Physician employment status and practice patterns

G. E. Kikano, M. A. Goodwin, K. C. Stange

Research output: Contribution to journalArticlepeer-review

14 Scopus citations


BACKGROUND. Many physicians today are employed by another physician, group, hospital, HMO, or other organization. However, the differences in the characteristics, practice patterns, and patient outcomes of self-employed and employed physicians are not well understood. METHODS. The practices of 108 community family physicians in northeast Ohio were assessed using a multimethod cross-sectional design. Physician characteristics were assessed by questionnaire. Direct observation of 3536 consecutive patient visits was used to measure time use and the delivery of preventive services recommended by the US Preventive Services Task Force. Patient satisfaction was assessed with the Medical Outcomes Study (MOS) 9-item Visit Rating Form. RESULTS. Employed physicians were more likely to be female, in group practice, work fewer hours, and see fewer patients. Job satisfaction was similar between the two groups, but employed physicians reported greater satisfaction with leisure and family time. Employed physicians spent more time per patient visit, scheduled a larger percentage of well-care visits, and were more likely to refer to specialists. Employed physicians also spent a greater proportion of their patients' visit time performing history-taking and eliciting family information, and a lesser proportion of time on physical examination, planning treatment, providing health education, and chatting. Recommended screening and health habits counseling preventive services were more likely to be delivered by employed physicians. Patient satisfaction was similar for the two groups. CONCLUSIONS. Primary care physician characteristics and practice patterns differ by employment status. The consequences of the trend toward a largely employed physician workforce as reported in this study should be carefully considered.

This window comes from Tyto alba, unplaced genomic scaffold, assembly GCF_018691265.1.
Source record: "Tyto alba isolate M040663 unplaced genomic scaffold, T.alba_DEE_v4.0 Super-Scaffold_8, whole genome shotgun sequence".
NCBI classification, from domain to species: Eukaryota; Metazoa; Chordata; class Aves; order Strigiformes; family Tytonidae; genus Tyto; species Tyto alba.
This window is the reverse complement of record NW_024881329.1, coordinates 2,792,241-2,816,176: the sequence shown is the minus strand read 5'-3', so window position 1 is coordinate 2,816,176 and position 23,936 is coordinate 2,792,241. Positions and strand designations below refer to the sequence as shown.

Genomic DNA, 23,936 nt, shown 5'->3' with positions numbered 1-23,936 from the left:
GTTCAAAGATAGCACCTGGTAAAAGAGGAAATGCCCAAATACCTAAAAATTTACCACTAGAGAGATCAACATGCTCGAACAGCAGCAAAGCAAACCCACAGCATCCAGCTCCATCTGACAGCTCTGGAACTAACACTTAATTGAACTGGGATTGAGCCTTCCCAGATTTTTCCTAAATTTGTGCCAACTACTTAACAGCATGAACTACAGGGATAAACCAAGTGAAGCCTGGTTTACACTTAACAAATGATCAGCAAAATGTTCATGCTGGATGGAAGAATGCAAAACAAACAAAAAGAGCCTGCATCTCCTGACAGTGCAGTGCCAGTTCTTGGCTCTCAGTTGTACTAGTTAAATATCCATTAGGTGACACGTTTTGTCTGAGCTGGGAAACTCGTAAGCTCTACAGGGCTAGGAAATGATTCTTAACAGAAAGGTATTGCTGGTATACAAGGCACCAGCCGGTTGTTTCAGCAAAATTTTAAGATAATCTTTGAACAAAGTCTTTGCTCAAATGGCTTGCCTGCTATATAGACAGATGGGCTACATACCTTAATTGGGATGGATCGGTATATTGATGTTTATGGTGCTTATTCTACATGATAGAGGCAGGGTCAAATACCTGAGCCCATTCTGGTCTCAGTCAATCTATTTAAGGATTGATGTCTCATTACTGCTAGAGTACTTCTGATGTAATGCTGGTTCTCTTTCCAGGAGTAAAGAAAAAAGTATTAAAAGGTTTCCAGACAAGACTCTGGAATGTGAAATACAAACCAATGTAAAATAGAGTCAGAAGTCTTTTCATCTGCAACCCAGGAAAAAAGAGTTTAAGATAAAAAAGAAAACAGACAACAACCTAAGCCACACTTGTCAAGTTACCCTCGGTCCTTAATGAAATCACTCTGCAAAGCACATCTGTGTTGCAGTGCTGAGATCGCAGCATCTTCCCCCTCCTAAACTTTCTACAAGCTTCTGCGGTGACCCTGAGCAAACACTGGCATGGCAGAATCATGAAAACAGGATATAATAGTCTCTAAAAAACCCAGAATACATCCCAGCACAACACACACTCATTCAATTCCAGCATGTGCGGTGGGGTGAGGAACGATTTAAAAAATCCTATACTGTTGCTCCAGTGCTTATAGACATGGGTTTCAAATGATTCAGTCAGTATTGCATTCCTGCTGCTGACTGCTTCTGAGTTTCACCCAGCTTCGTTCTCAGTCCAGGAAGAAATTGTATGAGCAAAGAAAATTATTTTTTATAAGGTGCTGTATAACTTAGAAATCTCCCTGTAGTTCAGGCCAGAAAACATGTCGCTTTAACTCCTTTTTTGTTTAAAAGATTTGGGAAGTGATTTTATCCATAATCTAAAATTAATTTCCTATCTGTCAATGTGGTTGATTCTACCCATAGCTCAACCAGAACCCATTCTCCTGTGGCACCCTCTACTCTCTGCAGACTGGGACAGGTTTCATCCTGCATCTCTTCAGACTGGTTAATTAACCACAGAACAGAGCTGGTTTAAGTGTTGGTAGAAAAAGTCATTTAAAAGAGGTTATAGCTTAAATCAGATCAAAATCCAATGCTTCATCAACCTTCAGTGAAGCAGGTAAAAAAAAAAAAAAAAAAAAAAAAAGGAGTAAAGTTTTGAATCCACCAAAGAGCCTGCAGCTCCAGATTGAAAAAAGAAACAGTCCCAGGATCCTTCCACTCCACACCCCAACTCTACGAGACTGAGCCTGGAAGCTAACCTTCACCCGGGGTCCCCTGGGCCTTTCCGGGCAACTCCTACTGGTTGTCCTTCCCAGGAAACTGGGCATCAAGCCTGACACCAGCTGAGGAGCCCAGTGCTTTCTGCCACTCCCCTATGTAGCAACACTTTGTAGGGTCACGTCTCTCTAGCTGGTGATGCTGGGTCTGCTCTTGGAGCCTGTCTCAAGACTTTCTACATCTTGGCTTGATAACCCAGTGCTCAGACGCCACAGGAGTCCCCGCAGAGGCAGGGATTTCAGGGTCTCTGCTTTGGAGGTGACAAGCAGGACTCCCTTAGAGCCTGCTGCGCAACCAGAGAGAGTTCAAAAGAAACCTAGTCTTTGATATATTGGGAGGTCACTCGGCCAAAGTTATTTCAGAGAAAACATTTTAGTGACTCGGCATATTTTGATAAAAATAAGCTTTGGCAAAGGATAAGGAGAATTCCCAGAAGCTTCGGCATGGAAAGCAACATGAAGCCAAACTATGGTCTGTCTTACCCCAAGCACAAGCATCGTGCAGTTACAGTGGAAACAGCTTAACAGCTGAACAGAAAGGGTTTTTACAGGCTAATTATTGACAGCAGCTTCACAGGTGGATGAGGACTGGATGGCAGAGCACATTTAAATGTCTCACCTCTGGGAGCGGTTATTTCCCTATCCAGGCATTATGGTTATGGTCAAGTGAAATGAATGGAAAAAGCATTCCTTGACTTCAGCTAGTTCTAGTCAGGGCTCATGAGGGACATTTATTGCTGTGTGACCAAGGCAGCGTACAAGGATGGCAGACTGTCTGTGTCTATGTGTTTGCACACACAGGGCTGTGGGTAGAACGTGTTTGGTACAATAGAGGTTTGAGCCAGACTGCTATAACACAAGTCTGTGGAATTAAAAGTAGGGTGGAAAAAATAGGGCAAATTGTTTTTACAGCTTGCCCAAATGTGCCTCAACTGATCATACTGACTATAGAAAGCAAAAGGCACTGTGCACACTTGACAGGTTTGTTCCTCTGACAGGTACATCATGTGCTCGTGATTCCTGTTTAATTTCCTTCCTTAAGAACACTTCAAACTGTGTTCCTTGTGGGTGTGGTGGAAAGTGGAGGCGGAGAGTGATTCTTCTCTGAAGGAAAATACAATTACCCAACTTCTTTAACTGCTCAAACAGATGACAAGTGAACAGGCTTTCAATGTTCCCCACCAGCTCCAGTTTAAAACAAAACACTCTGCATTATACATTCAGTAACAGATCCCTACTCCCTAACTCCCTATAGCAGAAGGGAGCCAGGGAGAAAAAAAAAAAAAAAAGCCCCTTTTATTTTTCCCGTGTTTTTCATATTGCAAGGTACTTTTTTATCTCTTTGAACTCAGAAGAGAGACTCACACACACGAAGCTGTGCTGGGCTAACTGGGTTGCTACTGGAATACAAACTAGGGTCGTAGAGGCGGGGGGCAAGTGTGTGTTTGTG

Original languageEnglish
Pages (from-to)499-505
Number of pages7
JournalJournal of Family Practice
Issue number6
StatePublished - 1998


  • Managed care organizations
  • Patient satisfaction
  • Physician's practice patterns
  • Physicians, family


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